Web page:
In fact, finding copies of old mainland Chinese movies has probably never been easier. Unless you’re looking for movies pre-1922 (all of which, according to Fowler, burned or were destroyed at some point and no longer exist), internet and high-quality DVD or VCD copies of post-1922 films can be obtained in several ways. Gone are the days when you needed to wait days or weeks to order from Interlibrary Loan, travel to the film archives in Beijing, or scour knock-off DVD stores asking numerous people whether or not they have a copy of Xie Jin’s《舞台姐妹》 (“Two Stage Sisters”) or something more obscure like 《两个小足球队》(“Two Small Soccer/Football Teams”) .

Many films are now accessible for free on tudou.com and youku.com, but if you’re looking for a more reliable copy or ad-free viewing, several companies have begun releasing old movies on high-quality DVDs. Companies like Boying and Beauty Media sell copies of many older movies. Beauty Media even has a subdivision that specializes in producing films with English subtitles (called “Follow Me Chinese”). (Although the quality of English subtitles varies, they are more than suitable for teaching purposes.) Many DVDs can easily be purchased at large bookstores in mainland China, such as the main Wangfujing bookstore or the Xidan book building in Beijing, both of which hold an especially good collection of movies from the 1950s and 1960s. The China Film Museum also has a good collection and helpful staff in its bookstore. (Located near the airport in Beijing, the film museum currently has no entrance fee but states online that it requires a reservation in advance. When I visited, however, the museum had so few visitors that the reservation policy was ignored.) The price ranges from 10 to 30 RMB per DVD.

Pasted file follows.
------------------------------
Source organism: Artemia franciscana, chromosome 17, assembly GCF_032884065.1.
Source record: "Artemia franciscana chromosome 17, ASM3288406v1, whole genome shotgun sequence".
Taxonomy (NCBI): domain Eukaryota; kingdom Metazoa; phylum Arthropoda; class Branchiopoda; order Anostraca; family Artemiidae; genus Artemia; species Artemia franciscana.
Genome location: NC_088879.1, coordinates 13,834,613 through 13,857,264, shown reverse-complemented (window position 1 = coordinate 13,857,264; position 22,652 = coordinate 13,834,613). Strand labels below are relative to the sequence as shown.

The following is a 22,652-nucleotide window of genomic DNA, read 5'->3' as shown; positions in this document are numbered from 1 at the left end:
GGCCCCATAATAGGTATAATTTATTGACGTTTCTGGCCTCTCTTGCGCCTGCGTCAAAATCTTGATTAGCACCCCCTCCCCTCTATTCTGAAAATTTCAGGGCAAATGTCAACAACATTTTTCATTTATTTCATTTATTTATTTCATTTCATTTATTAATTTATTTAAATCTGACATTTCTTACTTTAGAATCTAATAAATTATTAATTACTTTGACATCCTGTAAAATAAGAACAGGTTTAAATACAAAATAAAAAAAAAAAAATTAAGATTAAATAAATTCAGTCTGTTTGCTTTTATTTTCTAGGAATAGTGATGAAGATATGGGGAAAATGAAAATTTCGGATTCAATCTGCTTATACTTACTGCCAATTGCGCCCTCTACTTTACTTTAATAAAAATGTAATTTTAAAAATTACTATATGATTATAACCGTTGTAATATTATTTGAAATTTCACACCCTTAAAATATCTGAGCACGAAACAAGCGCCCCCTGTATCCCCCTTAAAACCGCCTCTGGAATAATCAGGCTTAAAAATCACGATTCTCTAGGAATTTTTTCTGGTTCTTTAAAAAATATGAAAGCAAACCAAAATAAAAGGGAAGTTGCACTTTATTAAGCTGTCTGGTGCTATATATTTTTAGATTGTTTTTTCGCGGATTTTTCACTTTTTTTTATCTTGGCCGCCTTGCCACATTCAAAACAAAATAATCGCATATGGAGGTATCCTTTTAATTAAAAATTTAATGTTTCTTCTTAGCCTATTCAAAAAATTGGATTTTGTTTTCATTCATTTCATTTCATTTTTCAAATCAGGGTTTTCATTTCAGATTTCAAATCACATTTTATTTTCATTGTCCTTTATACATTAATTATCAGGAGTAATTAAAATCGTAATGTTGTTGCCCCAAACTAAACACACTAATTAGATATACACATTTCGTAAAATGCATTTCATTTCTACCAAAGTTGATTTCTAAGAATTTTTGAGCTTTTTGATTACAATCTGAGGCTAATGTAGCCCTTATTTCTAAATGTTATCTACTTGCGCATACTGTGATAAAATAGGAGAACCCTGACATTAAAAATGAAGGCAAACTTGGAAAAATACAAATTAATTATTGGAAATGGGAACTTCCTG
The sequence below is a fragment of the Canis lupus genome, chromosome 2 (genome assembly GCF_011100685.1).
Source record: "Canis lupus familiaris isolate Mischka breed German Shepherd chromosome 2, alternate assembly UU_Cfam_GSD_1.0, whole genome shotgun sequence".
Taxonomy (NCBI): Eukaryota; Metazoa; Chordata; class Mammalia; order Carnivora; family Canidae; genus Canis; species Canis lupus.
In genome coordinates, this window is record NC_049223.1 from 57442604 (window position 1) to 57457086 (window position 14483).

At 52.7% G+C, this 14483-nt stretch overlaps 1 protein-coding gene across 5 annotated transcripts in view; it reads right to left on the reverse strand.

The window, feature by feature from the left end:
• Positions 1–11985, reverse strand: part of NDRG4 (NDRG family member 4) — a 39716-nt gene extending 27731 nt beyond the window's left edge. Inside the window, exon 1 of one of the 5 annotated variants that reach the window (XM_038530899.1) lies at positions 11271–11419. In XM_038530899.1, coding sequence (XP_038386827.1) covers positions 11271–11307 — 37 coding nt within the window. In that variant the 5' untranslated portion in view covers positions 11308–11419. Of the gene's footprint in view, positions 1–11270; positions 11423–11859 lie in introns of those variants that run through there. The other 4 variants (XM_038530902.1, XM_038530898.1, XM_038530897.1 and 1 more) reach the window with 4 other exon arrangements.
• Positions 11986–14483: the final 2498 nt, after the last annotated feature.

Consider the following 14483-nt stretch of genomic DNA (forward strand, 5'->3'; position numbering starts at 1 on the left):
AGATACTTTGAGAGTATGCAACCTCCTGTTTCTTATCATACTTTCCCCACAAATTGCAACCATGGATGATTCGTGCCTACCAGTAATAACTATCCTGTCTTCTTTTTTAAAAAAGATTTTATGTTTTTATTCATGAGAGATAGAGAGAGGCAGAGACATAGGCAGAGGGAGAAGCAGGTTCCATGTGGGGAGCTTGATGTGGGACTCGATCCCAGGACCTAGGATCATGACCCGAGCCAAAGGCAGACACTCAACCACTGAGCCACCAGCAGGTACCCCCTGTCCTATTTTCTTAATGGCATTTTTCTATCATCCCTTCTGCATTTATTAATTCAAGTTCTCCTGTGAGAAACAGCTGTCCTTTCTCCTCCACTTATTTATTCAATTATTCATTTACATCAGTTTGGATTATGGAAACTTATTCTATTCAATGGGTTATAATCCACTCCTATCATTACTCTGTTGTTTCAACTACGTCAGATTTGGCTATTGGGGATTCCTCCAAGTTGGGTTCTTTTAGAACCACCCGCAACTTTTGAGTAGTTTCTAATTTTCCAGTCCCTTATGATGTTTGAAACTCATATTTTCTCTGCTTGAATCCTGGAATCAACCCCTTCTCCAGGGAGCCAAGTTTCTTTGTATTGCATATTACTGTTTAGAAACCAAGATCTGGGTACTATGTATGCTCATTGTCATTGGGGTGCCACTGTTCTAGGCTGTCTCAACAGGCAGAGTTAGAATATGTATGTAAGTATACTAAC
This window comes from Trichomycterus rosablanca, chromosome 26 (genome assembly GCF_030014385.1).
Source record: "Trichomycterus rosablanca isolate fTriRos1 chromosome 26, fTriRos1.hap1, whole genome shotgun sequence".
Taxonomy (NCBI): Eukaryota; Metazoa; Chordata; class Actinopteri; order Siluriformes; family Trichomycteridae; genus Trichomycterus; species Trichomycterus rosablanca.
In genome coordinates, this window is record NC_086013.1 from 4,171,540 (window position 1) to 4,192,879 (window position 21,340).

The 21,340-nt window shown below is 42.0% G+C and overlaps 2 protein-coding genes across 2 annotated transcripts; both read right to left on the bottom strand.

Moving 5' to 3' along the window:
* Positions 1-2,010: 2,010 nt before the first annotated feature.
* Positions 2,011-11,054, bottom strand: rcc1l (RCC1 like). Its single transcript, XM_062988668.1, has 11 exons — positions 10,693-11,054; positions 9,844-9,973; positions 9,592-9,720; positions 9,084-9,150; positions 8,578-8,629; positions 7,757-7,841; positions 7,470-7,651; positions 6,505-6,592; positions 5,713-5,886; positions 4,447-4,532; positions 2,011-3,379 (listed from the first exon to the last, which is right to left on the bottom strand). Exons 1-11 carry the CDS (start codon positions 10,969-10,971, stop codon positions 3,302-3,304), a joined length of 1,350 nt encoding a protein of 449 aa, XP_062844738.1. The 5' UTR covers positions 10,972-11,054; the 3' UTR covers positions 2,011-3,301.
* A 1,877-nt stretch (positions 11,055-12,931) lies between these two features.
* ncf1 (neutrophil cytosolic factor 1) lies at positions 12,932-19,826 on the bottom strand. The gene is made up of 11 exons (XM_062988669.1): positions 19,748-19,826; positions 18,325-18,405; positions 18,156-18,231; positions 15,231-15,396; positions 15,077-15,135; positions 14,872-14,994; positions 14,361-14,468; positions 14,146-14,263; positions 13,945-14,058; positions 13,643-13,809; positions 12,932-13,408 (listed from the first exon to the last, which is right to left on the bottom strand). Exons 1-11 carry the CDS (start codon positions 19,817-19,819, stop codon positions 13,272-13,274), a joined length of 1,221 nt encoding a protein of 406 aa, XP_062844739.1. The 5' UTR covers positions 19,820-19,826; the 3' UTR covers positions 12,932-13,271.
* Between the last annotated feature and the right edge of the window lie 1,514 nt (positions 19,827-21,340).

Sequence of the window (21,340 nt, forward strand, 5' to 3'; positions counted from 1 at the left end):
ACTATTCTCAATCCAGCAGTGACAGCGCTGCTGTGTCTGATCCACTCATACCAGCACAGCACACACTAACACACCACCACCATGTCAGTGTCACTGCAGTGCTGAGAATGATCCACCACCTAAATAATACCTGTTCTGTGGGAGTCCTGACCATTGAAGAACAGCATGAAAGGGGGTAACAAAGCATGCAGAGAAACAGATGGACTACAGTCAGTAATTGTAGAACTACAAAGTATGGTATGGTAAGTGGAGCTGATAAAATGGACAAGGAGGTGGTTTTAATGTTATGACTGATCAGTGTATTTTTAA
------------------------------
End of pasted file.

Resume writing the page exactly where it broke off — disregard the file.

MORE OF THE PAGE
If you’re in mainland China for 3 days or longer, the best place to buy DVDs of old movies is not necessarily a bookstore. If you know exactly what you want, there are several ways to order old films online. Both amazon.cn and taobao.com have plenty of movies in stock and can get them to you very quickly. In fact, Amazon offers a cash-on-delivery method that does not require providing any bank or credit card information online. (You will need to provide a phone number and address, however, so that the deliveryman can find you!) Like the DVDs themselves, shipping and delivery fees remain quite low on the mainland, often just a few RMB for the total order. In just a few days, without ever venturing to the DVD shop, one could feasibly own a whole collection of 1960s movies for less than the cost of 2-3 DVDs in the U.S.

Finally, a very important resource for finding materials related to a film is the popular auction website kongfz.com. As recently reported here on China Beat, kongfz.com might be complicated to navigate for the novice (mostly in setting up payment methods!), but I have easily located copies of movie scripts, picture books, billboard posters, and other paraphernalia related to films available for low-cost purchase.

Amanda Shuman is a PhD candidate at the University of California, Santa Cruz currently living in Beijing. Her research includes sports and politics in China in the post-1949 period.